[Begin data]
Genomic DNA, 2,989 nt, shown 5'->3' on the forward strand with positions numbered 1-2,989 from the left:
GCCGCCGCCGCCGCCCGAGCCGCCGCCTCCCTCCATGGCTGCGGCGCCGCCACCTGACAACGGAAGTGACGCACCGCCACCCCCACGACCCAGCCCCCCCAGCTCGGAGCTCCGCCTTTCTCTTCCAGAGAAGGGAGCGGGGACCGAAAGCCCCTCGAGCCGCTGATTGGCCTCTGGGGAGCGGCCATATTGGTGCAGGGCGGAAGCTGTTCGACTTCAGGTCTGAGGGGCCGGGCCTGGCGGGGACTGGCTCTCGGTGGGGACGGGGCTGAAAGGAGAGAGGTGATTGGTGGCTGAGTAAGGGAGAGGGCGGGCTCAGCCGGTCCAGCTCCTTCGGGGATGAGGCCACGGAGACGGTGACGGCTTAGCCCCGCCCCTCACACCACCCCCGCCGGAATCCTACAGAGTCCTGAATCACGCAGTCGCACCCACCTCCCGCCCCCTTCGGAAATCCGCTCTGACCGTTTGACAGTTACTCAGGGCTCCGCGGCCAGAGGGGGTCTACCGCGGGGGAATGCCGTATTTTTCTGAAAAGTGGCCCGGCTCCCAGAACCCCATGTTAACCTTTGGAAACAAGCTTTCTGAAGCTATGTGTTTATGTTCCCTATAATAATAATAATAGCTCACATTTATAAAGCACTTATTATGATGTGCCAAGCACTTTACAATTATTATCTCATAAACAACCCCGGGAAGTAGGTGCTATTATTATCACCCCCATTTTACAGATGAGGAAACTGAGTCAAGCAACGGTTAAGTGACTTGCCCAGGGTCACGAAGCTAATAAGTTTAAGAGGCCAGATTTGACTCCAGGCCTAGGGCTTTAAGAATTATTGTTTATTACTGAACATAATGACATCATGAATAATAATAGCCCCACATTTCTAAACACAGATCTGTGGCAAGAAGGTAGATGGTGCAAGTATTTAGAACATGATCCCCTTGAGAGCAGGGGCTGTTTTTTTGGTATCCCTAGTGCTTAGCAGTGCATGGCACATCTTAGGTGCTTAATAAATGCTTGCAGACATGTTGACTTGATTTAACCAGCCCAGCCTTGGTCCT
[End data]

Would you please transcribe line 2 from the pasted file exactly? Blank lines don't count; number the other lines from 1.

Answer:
GCCGCCGCCGCCGCCCGAGCCGCCGCCTCCCTCCATGGCTGCGGCGCCGCCACCTGACAACGGAAGTGACGCACCGCCACCCCCACGACCCAGCCCCCCCAGCTCGGAGCTCCGCCTTTCTCTTCCAGAGAAGGGAGCGGGGACCGAAAGCCCCTCGAGCCGCTGATTGGCCTCTGGGGAGCGGCCATATTGGTGCAGGGCGGAAGCTGTTCGACTTCAGGTCTGAGGGGCCGGGCCTGGCGGGGACTGGCTCTCGGTGGGGACGGGGCTGAAAGGAGAGAGGTGATTGGTGGCTGAGTAAGGGAGAGGGCGGGCTCAGCCGGTCCAGCTCCTTCGGGGATGAGGCCACGGAGACGGTGACGGCTTAGCCCCGCCCCTCACACCACCCCCGCCGGAATCCTACAGAGTCCTGAATCACGCAGTCGCACCCACCTCCCGCCCCCTTCGGAAATCCGCTCTGACCGTTTGACAGTTACTCAGGGCTCCGCGGCCAGAGGGGGTCTACCGCGGGGGAATGCCGTATTTTTCTGAAAAGTGGCCCGGCTCCCAGAACCCCATGTTAACCTTTGGAAACAAGCTTTCTGAAGCTATGTGTTTATGTTCCCTATAATAATAATAATAGCTCACATTTATAAAGCACTTATTATGATGTGCCAAGCACTTTACAATTATTATCTCATAAACAACCCCGGGAAGTAGGTGCTATTATTATCACCCCCATTTTACAGATGAGGAAACTGAGTCAAGCAACGGTTAAGTGACTTGCCCAGGGTCACGAAGCTAATAAGTTTAAGAGGCCAGATTTGACTCCAGGCCTAGGGCTTTAAGAATTATTGTTTATTACTGAACATAATGACATCATGAATAATAATAGCCCCACATTTCTAAACACAGATCTGTGGCAAGAAGGTAGATGGTGCAAGTATTTAGAACATGATCCCCTTGAGAGCAGGGGCTGTTTTTTTGGTATCCCTAGTGCTTAGCAGTGCATGGCACATCTTAGGTGCTTAATAAATGCTTGCAGACATGTTGACTTGATTTAACCAGCCCAGCCTTGGTCCT